Justice Department will create a new unit for domestic terrorism

The Justice Department will create a new unit to combat domestic terrorism, the top national security official of the agency revealed Tuesday.

NewsEditor
NewsEditor
08 July 2022 Friday 15:19
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Justice Department will create a new unit for domestic terrorism

The Justice Department will create a new unit to combat domestic terrorism, the top national security official of the agency revealed Tuesday. This announcement came just days after the one year anniversary of the attack on the U.S. Capitol on January 6.

Assistant Attorney General Matthew Olsen stated to the Senate Judiciary Committee that domestic terrorist threats are on the rise. "The FBI has investigated more than twice as many suspected violent extremists since 2020's spring," Olsen stated.

Officials at the Department of Justice claim they are seeing a growing threat from offenders motivated both by anti-government ideologies and racial animus.

Jill Sanborn, head of the FBI's National Security Branch, stated that ethnically and racially motivated violent extremists are more likely to attack civilians and cause mass casualties. Milizarian violent extremists often target government personnel and facilities and law enforcement.

Olsen stated that the Department of Justice's new unit would "augmentation" the agency’s current approach.

The top official said that the dedicated group of attorneys would focus on domestic terrorism threats, and help to ensure that these cases get handled properly and effectively coordinated across all departments of Justice.

There are still questions about what cases the unit will handle.

Although there is no federal domestic terrorist statute, U.S. law describes domestic terrorism as violence meant to intimidate or coerce a civilian population. Olsen stated that this definition gives us expanded authority, which includes enhanced sentencing for terrorist offenses.

On Tuesday, partisan concerns about the new unit were evident. Dick Durbin, chair of the Judiciary Committee, referred to January 6th at the beginning of the hearing.

Although prosecutions have claimed in courtrooms that January 6 defendants were guilty of "crimes of terror," the Department of Justice has not yet used the domestic terrorism sentencing enhancements Olsen referred to as part of its ongoing investigation.

Senator Mazie Hirono, Hawaii, asked Olsen if sentencing enhancements would be applied in future January 6 cases. Olsen replied that it was possible and said that prosecutors would use the facts and circumstances of each case.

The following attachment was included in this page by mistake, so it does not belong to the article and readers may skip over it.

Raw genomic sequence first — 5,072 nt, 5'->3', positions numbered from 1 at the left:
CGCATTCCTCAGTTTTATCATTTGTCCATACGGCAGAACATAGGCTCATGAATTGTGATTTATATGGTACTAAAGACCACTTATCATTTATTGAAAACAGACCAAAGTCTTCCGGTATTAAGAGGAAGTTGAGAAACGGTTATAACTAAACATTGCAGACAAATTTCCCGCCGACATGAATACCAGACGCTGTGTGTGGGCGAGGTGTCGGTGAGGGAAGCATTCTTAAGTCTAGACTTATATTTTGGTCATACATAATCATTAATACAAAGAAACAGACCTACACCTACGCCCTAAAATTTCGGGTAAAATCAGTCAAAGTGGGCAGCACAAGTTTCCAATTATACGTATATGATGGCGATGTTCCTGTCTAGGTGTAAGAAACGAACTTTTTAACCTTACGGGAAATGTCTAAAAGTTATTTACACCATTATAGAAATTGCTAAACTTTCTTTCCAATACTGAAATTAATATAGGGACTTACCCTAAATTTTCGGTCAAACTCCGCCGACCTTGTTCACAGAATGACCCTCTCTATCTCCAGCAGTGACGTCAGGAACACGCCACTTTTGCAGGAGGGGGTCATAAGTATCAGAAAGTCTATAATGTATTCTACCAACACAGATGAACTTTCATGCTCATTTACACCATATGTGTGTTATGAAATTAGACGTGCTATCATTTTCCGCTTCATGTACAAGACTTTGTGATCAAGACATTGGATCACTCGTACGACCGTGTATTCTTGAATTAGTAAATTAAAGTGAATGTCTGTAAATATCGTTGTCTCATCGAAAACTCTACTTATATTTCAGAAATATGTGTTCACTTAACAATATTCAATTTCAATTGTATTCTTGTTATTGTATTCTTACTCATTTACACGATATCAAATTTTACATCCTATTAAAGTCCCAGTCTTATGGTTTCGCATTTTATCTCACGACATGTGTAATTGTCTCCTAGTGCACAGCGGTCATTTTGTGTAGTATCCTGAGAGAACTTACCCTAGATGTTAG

Republican lawmakers argued, however that the Capitol assault discussion was unfairly overshadowed by the unrest in the United States in 2020 that resulted from racial justice protests after the Minneapolis police shooting of George Floyd.

"These anti-police riots have rocked our country for seven months, just as the January 6th assault on the Capitol rocked it," Senator Chuck Grassley from Iowa stated.

FBI and Justice Department officials insist that domestic terrorism is not treated differently depending on its ideology. Tuesday's hearing heard that more than 800 FBI investigations were opened based on the 2020 unrest. Sanborn also noted that just north of 250 people were arrested.

Attorney General Merrick Garland stated last week that the "central norm" for criminal investigations was "there cannot be any different rules depending upon one's political affiliation."

The Department of Justice's newly created unit is the culmination of a long-term shift in how it addresses domestic violent extremism, which has been the main threat to the U.S. homeland. This was in contrast to international terrorism that emerged in the aftermath of September 11th 2001 attacks on the Pentagon and World Trade Center.

Recent terrorist attacks in El Paso and Pittsburgh, Charleston, Charleston, and Denver highlight the increasing threat of terrorism within the United States.

Alejandro Mayorkas, Secretary of the Department of Homeland Security, said last week that domestic violent extremism was a grave threat. He noted that the threat environment has not diminished since January 6, when the attempted insurrection occurred, but has held steady, if any, in severity."

Attorney General Merrick Garland stated last week that the "central norm" for criminal investigations was "there cannot be any different rules depending upon one's political affiliation."

Rob Legare contributed reporting.

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